Fencing can provide privacy, increase property value, and help protect your family. When you are designing a new fence, local codes, property lines, and terrain must be understood before construction begins. Whether you are hiring a fencing contractor or building a fence on your own, here are important things to remember when planning a new fence.
Planning a New Fence Requires Knowledge of Local Codes and Regulations
Contact the local building department or your homeowners association (HOA) to determine rules and restrictions for installing a fence. Some areas require a building permit, but if you work with a contractor, they will often file for the permit for you. Regulations for a new fence may apply to the height, style, material, and location of the fence.
Function and Type of Your New Fence
Designing and planning for a new fence include determining its purpose. If you are building a fence for privacy or safety, a tall wooden fence along a property line would be best. If your goal is a decorative fence, you might install a metal or stone one surrounding the garden. When adding a fence to contain pets, a chain link around the yard would be the most economical way to go.
Choose Materials When Planning a New Fence
After determining the location and function of your fence, choose the best material to accomplish your goals. Evaluate the cost, aesthetics, maintenance requirements, and durability of different types of fencing materials to decide which is best for the purpose of the structure.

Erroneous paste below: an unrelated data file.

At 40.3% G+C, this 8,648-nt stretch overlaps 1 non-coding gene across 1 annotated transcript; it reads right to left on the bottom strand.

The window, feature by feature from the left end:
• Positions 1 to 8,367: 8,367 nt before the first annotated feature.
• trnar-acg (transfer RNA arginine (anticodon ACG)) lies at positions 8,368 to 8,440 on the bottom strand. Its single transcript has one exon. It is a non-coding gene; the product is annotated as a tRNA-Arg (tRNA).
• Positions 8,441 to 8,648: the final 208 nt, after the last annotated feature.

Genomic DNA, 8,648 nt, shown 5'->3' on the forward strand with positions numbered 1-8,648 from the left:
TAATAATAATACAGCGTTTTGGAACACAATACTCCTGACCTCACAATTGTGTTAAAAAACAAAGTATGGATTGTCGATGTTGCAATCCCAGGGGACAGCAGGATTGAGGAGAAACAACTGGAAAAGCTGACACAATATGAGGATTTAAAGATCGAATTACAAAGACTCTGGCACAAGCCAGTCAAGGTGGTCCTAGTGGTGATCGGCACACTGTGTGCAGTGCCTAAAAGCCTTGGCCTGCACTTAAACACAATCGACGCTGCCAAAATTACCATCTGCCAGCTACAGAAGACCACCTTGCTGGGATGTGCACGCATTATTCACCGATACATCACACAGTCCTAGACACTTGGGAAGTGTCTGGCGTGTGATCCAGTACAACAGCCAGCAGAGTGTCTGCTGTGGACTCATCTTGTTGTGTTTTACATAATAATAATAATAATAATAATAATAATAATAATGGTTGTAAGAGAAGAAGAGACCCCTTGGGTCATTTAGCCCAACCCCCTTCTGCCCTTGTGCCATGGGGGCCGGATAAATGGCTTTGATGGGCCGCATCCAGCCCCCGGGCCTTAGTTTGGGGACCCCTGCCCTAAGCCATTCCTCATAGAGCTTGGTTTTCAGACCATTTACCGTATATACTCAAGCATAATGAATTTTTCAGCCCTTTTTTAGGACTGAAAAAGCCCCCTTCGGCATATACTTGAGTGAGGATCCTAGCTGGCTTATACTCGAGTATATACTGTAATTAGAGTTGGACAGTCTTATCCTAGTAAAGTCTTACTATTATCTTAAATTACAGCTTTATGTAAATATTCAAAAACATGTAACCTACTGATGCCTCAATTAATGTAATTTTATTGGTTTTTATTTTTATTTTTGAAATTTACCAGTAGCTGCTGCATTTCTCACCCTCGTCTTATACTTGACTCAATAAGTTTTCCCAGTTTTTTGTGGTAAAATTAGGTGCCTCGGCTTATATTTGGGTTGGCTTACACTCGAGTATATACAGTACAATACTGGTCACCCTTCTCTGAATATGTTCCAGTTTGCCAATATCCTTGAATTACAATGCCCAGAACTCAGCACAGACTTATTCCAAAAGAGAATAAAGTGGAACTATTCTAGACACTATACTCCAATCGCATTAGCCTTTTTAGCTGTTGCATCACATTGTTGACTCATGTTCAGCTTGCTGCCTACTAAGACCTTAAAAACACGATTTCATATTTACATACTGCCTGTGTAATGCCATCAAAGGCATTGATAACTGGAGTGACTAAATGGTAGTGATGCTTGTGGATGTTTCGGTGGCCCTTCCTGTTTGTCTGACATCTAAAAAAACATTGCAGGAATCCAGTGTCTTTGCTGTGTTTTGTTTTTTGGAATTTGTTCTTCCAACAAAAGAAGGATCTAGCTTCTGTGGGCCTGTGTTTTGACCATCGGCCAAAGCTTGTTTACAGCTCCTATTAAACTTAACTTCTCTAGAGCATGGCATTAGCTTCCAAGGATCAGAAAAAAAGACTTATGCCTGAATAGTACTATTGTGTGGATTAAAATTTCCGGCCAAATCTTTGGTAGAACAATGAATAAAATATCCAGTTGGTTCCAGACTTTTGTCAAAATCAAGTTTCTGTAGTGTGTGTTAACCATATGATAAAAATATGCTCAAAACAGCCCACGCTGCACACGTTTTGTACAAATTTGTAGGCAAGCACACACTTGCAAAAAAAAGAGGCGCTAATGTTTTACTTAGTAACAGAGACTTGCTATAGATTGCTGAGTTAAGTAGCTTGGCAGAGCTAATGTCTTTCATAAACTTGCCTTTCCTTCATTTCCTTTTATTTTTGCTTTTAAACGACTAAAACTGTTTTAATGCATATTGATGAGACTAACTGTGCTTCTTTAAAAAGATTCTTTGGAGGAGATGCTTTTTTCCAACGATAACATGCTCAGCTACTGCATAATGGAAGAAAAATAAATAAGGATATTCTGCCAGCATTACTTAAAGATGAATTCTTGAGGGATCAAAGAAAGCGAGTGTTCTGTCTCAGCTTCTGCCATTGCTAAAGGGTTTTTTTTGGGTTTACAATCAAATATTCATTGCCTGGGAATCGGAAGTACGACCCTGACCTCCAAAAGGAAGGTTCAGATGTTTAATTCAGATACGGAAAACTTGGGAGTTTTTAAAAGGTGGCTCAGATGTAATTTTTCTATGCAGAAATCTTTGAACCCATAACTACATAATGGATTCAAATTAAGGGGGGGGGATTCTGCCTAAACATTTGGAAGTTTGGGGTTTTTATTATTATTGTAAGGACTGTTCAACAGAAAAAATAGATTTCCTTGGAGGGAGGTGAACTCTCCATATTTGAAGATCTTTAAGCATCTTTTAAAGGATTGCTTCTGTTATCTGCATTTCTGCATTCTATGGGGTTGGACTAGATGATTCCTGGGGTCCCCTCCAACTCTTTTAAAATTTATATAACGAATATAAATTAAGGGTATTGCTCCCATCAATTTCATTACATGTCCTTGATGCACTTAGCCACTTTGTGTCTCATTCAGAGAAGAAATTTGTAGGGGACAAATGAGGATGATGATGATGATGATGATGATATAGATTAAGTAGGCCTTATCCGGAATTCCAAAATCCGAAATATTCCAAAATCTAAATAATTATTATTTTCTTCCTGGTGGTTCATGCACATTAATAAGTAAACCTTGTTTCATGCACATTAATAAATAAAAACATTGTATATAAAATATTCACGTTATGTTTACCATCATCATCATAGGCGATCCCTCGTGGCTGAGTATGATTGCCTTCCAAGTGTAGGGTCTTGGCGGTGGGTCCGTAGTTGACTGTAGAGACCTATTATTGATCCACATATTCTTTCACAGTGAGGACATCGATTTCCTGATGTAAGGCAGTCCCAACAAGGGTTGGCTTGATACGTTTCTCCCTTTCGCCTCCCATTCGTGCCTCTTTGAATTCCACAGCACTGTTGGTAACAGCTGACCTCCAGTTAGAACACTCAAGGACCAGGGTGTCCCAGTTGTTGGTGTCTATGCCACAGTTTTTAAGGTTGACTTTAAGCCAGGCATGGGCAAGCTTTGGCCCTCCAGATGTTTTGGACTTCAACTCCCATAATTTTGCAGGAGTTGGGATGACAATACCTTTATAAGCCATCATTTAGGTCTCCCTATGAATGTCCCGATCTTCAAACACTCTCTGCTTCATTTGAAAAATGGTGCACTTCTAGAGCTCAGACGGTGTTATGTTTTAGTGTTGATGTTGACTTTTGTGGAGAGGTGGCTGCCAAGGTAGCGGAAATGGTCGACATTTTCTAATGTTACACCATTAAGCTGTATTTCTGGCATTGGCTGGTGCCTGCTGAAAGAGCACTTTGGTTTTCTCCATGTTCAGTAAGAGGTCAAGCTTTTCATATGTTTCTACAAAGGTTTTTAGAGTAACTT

Take Measurements and Create a Sketch
If you hire a fencing contractor, they will create a draft of what your fence will look like, including its dimensions and location. If you are working on the project independently, take measurements of the area that your fence will enclose. When sketching to determine the layout, add all structures in your yard, including trees, landscaping, and the location of your home.
Inform your neighbors about your fencing project so they’ll not be surprised by construction. If you are building the fence as a property boundary, discuss the property lines. If necessary, contact a land surveyor.
Whether you want to increase the safety of your home or bring a design component to your yard, it’s important to choose the right fence. Research codes and requirements, have an idea of where you will install your fence, decide if you will hire a fencing contractor, and talk to your neighbors before starting your project.